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Pat Benatar does Sandy victims fundraiser

Pat Benatar, pictured with husband Neil Giraldo, will

Pat Benatar, pictured with husband Neil Giraldo, will perform a Sandy benefit concert Jan. 25, 2013 at NYCB Theatre in Westbury. Credit: AP

Love is a battlefield, sure.

But when Pat Benatar saw that her beloved Lindenhurst was looking like one in the aftermath of superstorm Sandy, she knew she had to do something.

"It was just insanity," says Benatar, calling from her California home. "I have family there, and they had 8 feet of water in their basement. They sent me these pictures, and it's just heartbreaking to see all this stuff piled up in the street. It's just a nightmare. . . . When I saw what happened to the shore, I almost fainted."

For Benatar and husband / longtime guitarist and collaborator Neil Giraldo, the need to help out has intensified as they have watched national concern about those hurt by the storm start to fade. "I don't know that it's anyone's fault, but is everything so ephemeral?" Benatar says. "Is everything just today's news and then buh-bye, and that's the end of it? It's like nobody cares unless you're actually in it."

Nevertheless, Benatar chooses to focus on the positive. "I want to do what I can in my small way," she says. And that is what led her and Giraldo to do a benefit at the NYCB Theater at Westbury Friday night, with proceeds going to Habitat for Humanity, the Lindenhurst Fire Department and the Village of Lindenhurst Relief Fund.

"I wanted to keep it local," she adds. "The beauty of being in this business for so long is that I've done things like this several times. There are advantages to keeping it small."

Giraldo says he was eager to help out the Lindenhurst area specifically because it embraced him so warmly once he started dating Benatar. "It was the kind of town I would have wanted to grow up in -- the real 'Happy Days,' " Giraldo says. "Seeing all this devastation was so sad because I know all these people have such good hearts. They don't deserve this."

Both Benatar and Giraldo say their concert really won't change much Friday because Benatar's music has always been built around themes of standing strong and fighting back.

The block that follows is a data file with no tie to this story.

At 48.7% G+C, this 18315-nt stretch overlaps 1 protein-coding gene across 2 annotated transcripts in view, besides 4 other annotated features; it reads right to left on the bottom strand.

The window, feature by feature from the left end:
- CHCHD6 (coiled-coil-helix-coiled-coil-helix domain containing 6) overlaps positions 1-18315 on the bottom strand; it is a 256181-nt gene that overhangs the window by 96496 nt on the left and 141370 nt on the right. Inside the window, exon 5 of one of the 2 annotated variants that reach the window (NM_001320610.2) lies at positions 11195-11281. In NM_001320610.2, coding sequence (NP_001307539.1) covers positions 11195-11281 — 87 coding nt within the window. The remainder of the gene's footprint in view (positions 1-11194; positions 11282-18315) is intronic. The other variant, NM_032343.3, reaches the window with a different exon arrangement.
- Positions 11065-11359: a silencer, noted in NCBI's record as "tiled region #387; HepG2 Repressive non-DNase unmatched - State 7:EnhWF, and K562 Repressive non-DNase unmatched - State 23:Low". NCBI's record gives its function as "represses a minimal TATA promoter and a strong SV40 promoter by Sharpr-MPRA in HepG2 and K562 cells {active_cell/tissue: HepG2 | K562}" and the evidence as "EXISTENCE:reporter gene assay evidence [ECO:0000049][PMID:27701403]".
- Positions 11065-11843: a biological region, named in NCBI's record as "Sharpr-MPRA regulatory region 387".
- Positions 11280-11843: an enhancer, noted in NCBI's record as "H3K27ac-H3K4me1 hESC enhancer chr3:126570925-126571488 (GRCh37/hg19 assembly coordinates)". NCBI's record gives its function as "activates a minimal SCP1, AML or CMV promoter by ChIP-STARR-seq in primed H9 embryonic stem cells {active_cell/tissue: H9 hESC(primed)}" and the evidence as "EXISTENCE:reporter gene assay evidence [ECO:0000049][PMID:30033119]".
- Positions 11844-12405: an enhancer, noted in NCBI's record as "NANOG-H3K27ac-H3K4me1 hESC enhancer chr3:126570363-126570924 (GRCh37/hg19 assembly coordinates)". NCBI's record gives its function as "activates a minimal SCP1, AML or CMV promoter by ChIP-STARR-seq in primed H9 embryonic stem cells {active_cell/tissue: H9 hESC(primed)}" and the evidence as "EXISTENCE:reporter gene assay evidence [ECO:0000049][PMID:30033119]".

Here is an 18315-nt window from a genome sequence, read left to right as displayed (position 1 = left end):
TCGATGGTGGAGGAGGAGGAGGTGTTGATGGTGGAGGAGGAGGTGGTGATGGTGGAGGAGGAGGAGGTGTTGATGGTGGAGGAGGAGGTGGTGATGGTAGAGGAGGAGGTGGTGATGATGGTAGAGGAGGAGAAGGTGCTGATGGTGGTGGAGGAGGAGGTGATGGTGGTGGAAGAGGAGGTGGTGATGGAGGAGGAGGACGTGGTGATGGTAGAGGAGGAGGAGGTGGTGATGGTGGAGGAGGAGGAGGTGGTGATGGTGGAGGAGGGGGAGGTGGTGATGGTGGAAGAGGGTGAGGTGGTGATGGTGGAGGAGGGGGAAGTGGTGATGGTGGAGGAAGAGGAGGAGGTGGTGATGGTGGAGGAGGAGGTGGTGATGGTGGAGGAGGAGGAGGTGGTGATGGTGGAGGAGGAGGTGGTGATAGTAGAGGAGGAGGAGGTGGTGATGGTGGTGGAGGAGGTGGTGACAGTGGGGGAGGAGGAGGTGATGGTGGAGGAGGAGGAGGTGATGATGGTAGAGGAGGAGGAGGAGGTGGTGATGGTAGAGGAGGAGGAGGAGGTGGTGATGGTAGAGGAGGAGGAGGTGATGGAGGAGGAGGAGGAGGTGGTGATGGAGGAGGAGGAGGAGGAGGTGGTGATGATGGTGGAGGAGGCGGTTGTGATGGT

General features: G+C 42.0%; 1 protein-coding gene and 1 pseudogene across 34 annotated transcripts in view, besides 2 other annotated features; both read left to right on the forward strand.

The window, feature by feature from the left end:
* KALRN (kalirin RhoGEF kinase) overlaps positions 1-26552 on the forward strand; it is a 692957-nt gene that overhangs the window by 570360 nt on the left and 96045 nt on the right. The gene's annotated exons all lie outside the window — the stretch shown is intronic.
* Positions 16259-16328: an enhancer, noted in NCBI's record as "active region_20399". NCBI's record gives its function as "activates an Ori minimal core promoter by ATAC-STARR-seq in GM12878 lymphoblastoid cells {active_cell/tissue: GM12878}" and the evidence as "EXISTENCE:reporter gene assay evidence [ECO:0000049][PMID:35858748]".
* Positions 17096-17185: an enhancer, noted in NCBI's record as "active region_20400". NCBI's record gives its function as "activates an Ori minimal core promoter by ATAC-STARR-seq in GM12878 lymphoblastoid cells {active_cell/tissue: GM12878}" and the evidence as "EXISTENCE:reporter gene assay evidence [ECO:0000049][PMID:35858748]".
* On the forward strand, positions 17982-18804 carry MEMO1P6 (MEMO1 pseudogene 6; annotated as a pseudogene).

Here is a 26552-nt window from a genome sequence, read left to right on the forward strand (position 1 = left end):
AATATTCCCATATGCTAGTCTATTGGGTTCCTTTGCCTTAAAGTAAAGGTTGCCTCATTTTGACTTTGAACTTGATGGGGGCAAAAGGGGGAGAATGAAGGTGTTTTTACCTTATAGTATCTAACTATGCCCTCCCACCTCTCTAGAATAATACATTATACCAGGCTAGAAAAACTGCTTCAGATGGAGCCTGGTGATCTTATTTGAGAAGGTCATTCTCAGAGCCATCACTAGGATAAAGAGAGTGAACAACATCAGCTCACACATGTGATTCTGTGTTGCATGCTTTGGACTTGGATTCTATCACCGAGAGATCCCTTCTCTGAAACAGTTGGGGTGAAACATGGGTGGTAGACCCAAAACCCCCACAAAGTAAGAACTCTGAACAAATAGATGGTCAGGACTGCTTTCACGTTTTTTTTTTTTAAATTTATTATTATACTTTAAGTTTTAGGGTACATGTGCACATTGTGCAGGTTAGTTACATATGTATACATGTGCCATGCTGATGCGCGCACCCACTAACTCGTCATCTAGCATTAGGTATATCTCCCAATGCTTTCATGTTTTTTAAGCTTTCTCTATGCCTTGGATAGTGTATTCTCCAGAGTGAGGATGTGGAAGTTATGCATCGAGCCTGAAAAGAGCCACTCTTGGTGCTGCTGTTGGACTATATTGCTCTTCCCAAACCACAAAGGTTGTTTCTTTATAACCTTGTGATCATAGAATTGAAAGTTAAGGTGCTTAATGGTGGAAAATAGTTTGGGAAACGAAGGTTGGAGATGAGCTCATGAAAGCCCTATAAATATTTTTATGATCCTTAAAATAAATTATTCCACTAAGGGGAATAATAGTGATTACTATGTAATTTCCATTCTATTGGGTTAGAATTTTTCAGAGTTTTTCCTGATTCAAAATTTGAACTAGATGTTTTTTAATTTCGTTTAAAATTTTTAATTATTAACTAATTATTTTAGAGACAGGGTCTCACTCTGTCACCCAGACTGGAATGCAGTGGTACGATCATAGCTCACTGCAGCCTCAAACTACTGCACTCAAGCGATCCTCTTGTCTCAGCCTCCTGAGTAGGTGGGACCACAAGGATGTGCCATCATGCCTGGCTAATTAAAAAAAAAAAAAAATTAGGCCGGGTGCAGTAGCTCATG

"There's no need for much tweaking," she says, laughing. " 'Invincible.' 'All Fired Up.' Yeah, we're set."

Throw in the chorus to "Shadows of the Night," a little "Hit Me With Your Best Shot" and suddenly you've got as pointed a rallying cry as anyone would need. "It's going to be a really casual thing," Benatar says. "We're having a party, and we're the house band. We want people to just come and enjoy themselves for a while, forget about it for a night or don't. If people want to talk about it, we're here."

However, Benatar and Giraldo may not be around this summer like they usually are. Because they spent much of last year playing arenas with Journey and Loverboy -- a tour that was set to play Brooklyn's Barclays Center the night Sandy slammed into the area -- Benatar says they may take the summer off to record their next album.

"I really want to get Patricia into the studio," Giraldo says. "We're very different, even though both of our lives are about creating. My creating never stops, and she has ability to just shut that part down."

Giraldo is working on a Christmas album featuring all-new holiday songs, as well as a solo album. And following Benatar's successful memoir, "Between a Heart and a Rock Place," in 2010, Giraldo is working on his own book, about going from trying to avoid gangs in Cleveland to stardom with the love of his life.

"I'm not doing a book to create some sort of narcissistic journey," he says. "I want to give people hope."

Benatar says she also wants to give Long Islanders some hope with the benefit. "I know it takes some time, when you can't really wrap your head around what has happened," she says. "But this area is filled with survivors, a really amazing lot of people who know how to do what's gotta be done. And they will."

WHO Pat Benatar and Neil Giraldo

WHEN | WHERE 8 p.m. Friday, NYCB Theatre at Westbury, 960 Brush Hollow Road, Westbury

INFO $49.50; 800-745-3000,





While it seems much of the rest of the country has moved on to other causes, plenty of artists are still looking to support area victims of superstorm Sandy. Here are some upcoming ways to help:


The band -- with musical director Ricky Byrd, from Joan Jett's band, Liberty DeVitto, Mark Stein and others -- will team up with a string of special guests, including Gary U.S. Bonds, Ian Hunter, Michael Des Barres and Handsome Dick Manitoba. Proceeds from the show Friday at The Cutting Room in Manhattan will go to The Graybeards from Rockaway Beach, the West Hamilton Beach Volunteer Fire Department and the Broad Channel Volunteer Fire Department.

'12-12-12: THE CONCERT FOR SANDY RELIEF' The physical album compiled from performances by Paul McCartney, Bruce Springsteen, Billy Joel, the Rolling Stones and more at the Madison Square Garden concert in December arrives in stores on Tuesday, with proceeds going to the Robin Hood Foundation Relief Fund. For more information, go to

'SONGS AFTER SANDY' Stars including Ringo Starr, Joe Walsh, Jeff Lynne and Joseph Arthur have offered previously unreleased material to the "Songs After Sandy" compilation, which will benefit Restore Red Hook, Red Hook Initiative and Occupy Sandy. Paul McCartney has donated a version of "I've Got a Feeling" to the recently released second compilation. For more, go to

'THE STORM IS PASSING OVER' Mason Jar Music has released an indie-folk compilation -- featuring new music from Rosanne Cash, Tift Merritt, Béla Fleck and more -- to raise money for the Occupy Sandy charities. For more information, go to thestorm

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